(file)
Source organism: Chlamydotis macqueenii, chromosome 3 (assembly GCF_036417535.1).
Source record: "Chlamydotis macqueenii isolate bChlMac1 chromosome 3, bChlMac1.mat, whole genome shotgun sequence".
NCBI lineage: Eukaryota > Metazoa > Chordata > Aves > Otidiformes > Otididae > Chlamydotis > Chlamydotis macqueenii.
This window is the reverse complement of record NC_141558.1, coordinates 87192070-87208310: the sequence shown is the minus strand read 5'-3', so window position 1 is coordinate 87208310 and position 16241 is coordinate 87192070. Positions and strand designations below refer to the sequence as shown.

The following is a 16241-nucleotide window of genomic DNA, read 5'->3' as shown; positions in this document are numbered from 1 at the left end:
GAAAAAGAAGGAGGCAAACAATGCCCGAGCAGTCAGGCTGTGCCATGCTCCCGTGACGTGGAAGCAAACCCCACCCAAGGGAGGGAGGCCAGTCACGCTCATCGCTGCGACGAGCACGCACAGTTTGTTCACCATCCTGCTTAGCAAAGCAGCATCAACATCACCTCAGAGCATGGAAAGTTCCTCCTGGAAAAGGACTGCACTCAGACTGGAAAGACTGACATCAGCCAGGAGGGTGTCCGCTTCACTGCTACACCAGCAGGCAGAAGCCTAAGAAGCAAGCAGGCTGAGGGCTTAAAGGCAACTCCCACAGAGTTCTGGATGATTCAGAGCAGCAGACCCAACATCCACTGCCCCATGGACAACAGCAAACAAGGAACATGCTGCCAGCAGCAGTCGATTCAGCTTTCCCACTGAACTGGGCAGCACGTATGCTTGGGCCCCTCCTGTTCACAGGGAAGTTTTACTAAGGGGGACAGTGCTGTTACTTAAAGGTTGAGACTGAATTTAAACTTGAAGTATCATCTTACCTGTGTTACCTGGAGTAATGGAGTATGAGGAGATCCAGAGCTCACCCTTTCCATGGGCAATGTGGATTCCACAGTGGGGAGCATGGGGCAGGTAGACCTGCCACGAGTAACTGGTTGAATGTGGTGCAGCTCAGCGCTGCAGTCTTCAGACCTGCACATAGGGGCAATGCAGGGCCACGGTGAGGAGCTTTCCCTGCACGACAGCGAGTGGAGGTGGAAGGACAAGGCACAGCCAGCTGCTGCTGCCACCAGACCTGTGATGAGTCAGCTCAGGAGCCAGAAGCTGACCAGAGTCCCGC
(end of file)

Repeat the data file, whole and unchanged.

Source organism: Chlamydotis macqueenii, chromosome 3 (assembly GCF_036417535.1).
Source record: "Chlamydotis macqueenii isolate bChlMac1 chromosome 3, bChlMac1.mat, whole genome shotgun sequence".
NCBI lineage: Eukaryota > Metazoa > Chordata > Aves > Otidiformes > Otididae > Chlamydotis > Chlamydotis macqueenii.
This window is the reverse complement of record NC_141558.1, coordinates 87192070-87208310: the sequence shown is the minus strand read 5'-3', so window position 1 is coordinate 87208310 and position 16241 is coordinate 87192070. Positions and strand designations below refer to the sequence as shown.

The following is a 16241-nucleotide window of genomic DNA, read 5'->3' as shown; positions in this document are numbered from 1 at the left end:
GAAAAAGAAGGAGGCAAACAATGCCCGAGCAGTCAGGCTGTGCCATGCTCCCGTGACGTGGAAGCAAACCCCACCCAAGGGAGGGAGGCCAGTCACGCTCATCGCTGCGACGAGCACGCACAGTTTGTTCACCATCCTGCTTAGCAAAGCAGCATCAACATCACCTCAGAGCATGGAAAGTTCCTCCTGGAAAAGGACTGCACTCAGACTGGAAAGACTGACATCAGCCAGGAGGGTGTCCGCTTCACTGCTACACCAGCAGGCAGAAGCCTAAGAAGCAAGCAGGCTGAGGGCTTAAAGGCAACTCCCACAGAGTTCTGGATGATTCAGAGCAGCAGACCCAACATCCACTGCCCCATGGACAACAGCAAACAAGGAACATGCTGCCAGCAGCAGTCGATTCAGCTTTCCCACTGAACTGGGCAGCACGTATGCTTGGGCCCCTCCTGTTCACAGGGAAGTTTTACTAAGGGGGACAGTGCTGTTACTTAAAGGTTGAGACTGAATTTAAACTTGAAGTATCATCTTACCTGTGTTACCTGGAGTAATGGAGTATGAGGAGATCCAGAGCTCACCCTTTCCATGGGCAATGTGGATTCCACAGTGGGGAGCATGGGGCAGGTAGACCTGCCACGAGTAACTGGTTGAATGTGGTGCAGCTCAGCGCTGCAGTCTTCAGACCTGCACATAGGGGCAATGCAGGGCCACGGTGAGGAGCTTTCCCTGCACGACAGCGAGTGGAGGTGGAAGGACAAGGCACAGCCAGCTGCTGCTGCCACCAGACCTGTGATGAGTCAGCTCAGGAGCCAGAAGCTGACCAGAGTCCCGC